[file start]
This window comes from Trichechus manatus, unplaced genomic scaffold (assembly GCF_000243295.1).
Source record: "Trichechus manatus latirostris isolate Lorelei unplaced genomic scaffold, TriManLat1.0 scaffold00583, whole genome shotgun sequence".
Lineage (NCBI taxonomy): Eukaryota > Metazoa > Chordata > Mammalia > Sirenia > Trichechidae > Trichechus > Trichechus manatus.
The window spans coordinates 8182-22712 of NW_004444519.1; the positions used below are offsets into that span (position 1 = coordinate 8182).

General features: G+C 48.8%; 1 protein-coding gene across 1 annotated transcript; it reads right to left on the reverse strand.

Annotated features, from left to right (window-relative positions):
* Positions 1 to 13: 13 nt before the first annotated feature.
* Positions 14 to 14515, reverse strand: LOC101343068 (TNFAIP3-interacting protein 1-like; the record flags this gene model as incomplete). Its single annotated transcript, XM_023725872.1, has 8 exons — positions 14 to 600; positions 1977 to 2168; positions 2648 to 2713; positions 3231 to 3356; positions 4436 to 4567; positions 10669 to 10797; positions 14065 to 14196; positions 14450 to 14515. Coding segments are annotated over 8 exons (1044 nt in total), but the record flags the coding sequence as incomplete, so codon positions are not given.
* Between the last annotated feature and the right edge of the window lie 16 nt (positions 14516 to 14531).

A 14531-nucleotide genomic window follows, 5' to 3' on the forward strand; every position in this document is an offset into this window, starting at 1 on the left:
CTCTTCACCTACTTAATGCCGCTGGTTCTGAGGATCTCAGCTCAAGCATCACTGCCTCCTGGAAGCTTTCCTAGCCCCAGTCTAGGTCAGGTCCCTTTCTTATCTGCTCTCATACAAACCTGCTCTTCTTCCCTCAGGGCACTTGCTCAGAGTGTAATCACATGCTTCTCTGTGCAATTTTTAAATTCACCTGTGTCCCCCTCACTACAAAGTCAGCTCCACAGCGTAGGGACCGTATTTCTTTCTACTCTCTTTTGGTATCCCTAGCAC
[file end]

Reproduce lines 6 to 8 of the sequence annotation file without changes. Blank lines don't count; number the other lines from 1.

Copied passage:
Annotated features, from left to right (window-relative positions):
* Positions 1 to 13: 13 nt before the first annotated feature.
* Positions 14 to 14515, reverse strand: LOC101343068 (TNFAIP3-interacting protein 1-like; the record flags this gene model as incomplete). Its single annotated transcript, XM_023725872.1, has 8 exons — positions 14 to 600; positions 1977 to 2168; positions 2648 to 2713; positions 3231 to 3356; positions 4436 to 4567; positions 10669 to 10797; positions 14065 to 14196; positions 14450 to 14515. Coding segments are annotated over 8 exons (1044 nt in total), but the record flags the coding sequence as incomplete, so codon positions are not given.